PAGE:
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| FIELD AND STREAM|
Written By: Morag Walker MCIPR
On Date: 14/3/2018
Resolving the impacts of land management on the freshwater environment Many of the rivers of Wales are facing a range of ecological threats which threaten to render them unfit for the wild fish and other aquatic wildlife that depend on clean freshwaters to survive. As Richard Garner Williams, National Officer for wild fish charity, Salmon & Trout Conservation Cymru (S&TC Cymru) explains “Time is running out to protect our wonderful river environments. Immediate action is required if we wish to protect our rivers from further deterioration.”
Building on the success of last year’s inaugural spring seminar, the charity has decided to provide another opportunity for stakeholders from all sides of the debate to share their views and help drive forward the changes required to protect these precious freshwater environments. This year’s seminar will be held at the Royal Welsh Showground in Builth Wells on Tuesday, April the 3rd.
Richard explains the significance of this event, “It was evident from our seminar last year that a change in priorities and approach is required if we are to manage the land without detriment to the rivers and streams of Wales. As the only wholly independent charity campaigning for wild fish and their environment we are in a good position to act as mediator and catalyst in encouraging stakeholders to progress from the discussion stage and implement change.”
Many rivers in Wales are currently suffering from alarming levels of pollution from source to sea. In the uplands, forestry plantations are causing the acidification of spawning grounds and nursery areas to the point that they are incapable of sustaining any complex life forms while in the lowlands, chronic and acute pollution arising from intensive agricultural practices is having a devastating effect, not only on fish but also on aquatic invertebrates such as mayflies, sedges and dragonflies as well as freshwater plantlife. This, in turn, is affecting the fortunes of other species such as kingfishers, dippers and otters which cannot survive without a flourishing freshwater environment.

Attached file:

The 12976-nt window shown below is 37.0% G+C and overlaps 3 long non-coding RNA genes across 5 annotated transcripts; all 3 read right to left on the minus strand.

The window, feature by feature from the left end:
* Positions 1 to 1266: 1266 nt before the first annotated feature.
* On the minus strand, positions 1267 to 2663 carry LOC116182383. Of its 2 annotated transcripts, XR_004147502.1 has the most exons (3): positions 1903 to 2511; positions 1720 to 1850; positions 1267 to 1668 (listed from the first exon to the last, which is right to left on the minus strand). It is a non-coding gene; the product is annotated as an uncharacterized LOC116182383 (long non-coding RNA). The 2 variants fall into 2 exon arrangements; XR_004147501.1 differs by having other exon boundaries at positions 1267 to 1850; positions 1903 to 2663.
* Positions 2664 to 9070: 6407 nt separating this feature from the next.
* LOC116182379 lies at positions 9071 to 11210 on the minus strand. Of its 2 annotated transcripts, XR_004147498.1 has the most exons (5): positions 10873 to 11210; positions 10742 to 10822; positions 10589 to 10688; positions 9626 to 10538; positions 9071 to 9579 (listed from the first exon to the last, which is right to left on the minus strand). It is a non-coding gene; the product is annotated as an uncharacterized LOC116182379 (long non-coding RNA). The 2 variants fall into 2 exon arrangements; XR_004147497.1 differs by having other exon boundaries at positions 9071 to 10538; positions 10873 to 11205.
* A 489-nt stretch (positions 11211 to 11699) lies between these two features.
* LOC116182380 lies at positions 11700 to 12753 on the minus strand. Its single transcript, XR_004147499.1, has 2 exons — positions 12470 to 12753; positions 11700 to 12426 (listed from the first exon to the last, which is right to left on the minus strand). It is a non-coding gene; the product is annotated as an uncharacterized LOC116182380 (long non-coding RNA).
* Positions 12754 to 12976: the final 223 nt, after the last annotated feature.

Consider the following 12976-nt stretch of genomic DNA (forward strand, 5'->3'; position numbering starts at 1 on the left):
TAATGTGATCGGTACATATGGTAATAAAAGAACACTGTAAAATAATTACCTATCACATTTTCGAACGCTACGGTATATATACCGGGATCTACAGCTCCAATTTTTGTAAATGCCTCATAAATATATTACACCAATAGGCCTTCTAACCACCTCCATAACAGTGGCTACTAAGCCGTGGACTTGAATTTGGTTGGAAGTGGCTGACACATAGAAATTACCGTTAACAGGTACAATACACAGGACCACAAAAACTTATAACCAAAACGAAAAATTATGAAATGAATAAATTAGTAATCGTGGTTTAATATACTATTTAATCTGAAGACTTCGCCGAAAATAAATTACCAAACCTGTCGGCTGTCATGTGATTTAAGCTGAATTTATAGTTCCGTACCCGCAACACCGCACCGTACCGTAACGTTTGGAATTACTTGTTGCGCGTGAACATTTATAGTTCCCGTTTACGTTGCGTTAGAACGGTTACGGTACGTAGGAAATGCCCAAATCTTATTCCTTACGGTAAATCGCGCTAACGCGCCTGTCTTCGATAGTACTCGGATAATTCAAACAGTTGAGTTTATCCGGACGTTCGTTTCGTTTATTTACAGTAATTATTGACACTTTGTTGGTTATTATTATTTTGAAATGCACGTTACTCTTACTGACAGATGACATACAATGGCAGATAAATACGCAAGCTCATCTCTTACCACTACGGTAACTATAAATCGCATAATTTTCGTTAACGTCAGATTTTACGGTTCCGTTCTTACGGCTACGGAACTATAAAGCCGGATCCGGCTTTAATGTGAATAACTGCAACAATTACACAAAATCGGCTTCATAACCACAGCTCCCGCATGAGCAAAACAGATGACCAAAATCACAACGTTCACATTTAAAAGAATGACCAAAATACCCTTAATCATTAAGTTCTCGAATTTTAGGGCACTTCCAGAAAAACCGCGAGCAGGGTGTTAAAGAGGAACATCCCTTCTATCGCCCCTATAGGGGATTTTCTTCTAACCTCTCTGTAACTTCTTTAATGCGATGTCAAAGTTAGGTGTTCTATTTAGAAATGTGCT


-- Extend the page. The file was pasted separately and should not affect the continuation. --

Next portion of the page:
Richard Garner Williams continues, “It is appalling that many of our rivers are under as much threat from human activity now as they were at the height of the Industrial Revolution. Agricultural pollution affects some 180 individual waterbodies in Wales and the number of reported pollution incidents shows no sign of a decline. Restoring the health of the rivers of Wales to their former glory is paramount and this year’s seminar will present the opportunity for us to dig deeper into the principle challenges arising from land management and identify workable and immediate solutions.”
Salmon & Trout Conservation Cymru’s Seminar on 3rd April at the Royal Welsh Showground will run from 10.00am to 3.00pm and will include a light lunch. A full list of contributors will be available in due course. The event is free to attend for all those interested in the future health of river environments in Wales. To book a place to attend, please contact: Richard Garner Williams by email on: firstname.lastname@example.org. Places will be limited, so please book early in order to participate and air your views at this significant event.
For more information on this press release, please contact: Morag Walker on (mobile: 07736 124097) or email: email@example.com
Notes to editors
Salmon & Trout Conservation (S&TC) was established as the Salmon & Trout Association (S&TA) in 1903 to address the damage done to our rivers by the polluting effects of the Industrial Revolution. S&TC is the UK’s leading campaigning wild fish charity. We work to increase awareness of the growing need to protect our wild fish stocks and the rivers, lakes and oceans upon which they depend, in the face of issues such as pollution, over abstraction and insensitive salmon farming. Our aim is to achieve better protection for fish, aquatic wildlife and the places where they live for future generations to enjoy.